Your Donor Should See Herself In Every Story

The following is an excerpt from our new eBook, Storytelling for ACTION. If you enjoy this, download your free copy today.

“There’s an easy way to focus on your donor’s role, and a hard way. The best fundraisers do the easy way first, and then they do the hard way, too.

The Easy Way (do this first)

Use the word “you” a LOT. Use it early and often. This simple trick makes you include the donor in everything you say and write.

  • 2-to-1 Ratio: We recommend at least a 2-to-1 ratio of “you’s” to “we’s.” That’s two of “you/you’re” for every one “we/us/our” and the name of your organization.
  • Red Pen Test: Start with this classic test—circle all the “we/us/our” with red pen, and all the “you” with blue pen. You should see a LOT more blue than red.
  • 10% Rule: Master fundraising copywriter Jeff Brooks says your goal should be to have 10% of all the words be the word “you.” It sounds crazy, but try it and then read it out loud. You sound like someone talking directly to another person that you care about—which is exactly what good fundraising sounds like.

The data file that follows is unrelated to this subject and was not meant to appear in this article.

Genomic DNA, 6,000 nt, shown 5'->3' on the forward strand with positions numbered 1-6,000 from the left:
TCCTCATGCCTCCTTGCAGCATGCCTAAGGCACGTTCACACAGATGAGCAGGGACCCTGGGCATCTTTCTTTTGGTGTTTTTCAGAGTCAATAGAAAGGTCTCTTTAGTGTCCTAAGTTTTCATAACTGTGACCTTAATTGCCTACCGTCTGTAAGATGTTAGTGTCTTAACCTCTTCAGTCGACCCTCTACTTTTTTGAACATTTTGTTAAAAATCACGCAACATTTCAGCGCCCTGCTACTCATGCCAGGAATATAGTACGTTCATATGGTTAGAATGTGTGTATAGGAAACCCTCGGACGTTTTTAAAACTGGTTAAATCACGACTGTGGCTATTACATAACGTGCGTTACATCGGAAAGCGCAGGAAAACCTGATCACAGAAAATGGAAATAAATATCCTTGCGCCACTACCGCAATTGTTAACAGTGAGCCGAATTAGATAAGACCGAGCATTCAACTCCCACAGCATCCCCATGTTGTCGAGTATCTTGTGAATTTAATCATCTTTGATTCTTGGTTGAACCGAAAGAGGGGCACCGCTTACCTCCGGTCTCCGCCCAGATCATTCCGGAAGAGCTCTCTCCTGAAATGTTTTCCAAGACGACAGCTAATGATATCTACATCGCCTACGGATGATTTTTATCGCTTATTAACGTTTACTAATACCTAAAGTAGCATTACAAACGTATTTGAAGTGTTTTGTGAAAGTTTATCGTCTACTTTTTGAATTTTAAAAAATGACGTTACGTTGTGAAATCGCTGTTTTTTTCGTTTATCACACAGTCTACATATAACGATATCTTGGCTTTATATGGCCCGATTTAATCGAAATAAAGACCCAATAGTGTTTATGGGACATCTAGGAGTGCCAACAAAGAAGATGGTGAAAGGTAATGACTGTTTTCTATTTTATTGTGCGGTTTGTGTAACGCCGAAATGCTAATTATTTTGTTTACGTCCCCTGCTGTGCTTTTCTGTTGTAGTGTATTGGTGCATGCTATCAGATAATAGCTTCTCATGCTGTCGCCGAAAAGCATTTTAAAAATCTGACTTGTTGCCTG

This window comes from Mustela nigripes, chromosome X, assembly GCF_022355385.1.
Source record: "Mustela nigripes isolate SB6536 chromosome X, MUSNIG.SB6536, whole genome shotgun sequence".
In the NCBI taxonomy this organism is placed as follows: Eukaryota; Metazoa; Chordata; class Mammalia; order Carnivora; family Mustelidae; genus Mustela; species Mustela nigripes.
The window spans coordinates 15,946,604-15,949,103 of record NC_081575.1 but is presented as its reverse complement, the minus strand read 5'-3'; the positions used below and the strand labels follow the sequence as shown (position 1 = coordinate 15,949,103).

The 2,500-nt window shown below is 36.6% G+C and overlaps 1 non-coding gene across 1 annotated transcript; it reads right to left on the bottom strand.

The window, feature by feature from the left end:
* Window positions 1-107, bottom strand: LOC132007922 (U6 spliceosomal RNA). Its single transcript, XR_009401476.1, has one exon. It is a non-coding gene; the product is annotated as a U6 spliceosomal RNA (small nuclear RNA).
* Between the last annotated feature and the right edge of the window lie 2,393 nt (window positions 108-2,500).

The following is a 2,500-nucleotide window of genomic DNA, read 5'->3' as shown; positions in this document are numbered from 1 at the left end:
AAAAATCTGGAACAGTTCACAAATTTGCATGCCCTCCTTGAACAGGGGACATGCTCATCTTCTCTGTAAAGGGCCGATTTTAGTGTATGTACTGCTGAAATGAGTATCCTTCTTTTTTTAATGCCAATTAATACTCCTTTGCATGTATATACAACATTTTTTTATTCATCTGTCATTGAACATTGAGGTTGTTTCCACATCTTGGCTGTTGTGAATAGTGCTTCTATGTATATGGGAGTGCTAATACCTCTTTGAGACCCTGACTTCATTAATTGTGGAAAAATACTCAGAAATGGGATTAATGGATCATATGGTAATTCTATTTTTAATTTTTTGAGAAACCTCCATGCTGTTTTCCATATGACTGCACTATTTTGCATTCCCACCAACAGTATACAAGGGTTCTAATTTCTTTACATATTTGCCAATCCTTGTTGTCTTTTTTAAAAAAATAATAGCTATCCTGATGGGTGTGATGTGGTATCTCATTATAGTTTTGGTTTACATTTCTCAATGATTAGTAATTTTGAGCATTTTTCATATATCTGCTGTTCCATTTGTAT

If you do this, you’ll notice your donor will start to appear in your fundraising materials much more often. And if your donor sees herself in your communications, she’s more likely to give a gift.

The Hard Way (do this second)

Make the action you want your donor to take— the role you want her to play in the story—be specific, compelling, and powerful.

Think of it this way, when you tell the story of what your donor’s gift is going to do, get specific.

Examples of the specifics we’ve had great success with:

  • provide one meal
  • shelter for one night
  • access to an art museum for one child
  • curing one person
  • one credit towards graduating from college
  • help one teacher

It’s often hard for organizations to get specific about what a donor’s gift does. To your organization, the specifics seem less important than the whole of your programs or approach. And that’s true—from your point of view. You’re an expert!

But from the point of view of a donor— who doesn’t know nearly as much about program details as you do—the specifics are extraordinarily helpful.

That’s why in all our testing an action like “Be the difference for a refugee in need” doesn’t raise as much money as an action like “Provide medical care for a refugee for $7.”

If you’ve enjoyed this excerpt from Storytelling for Action, you can download the full eBook here.

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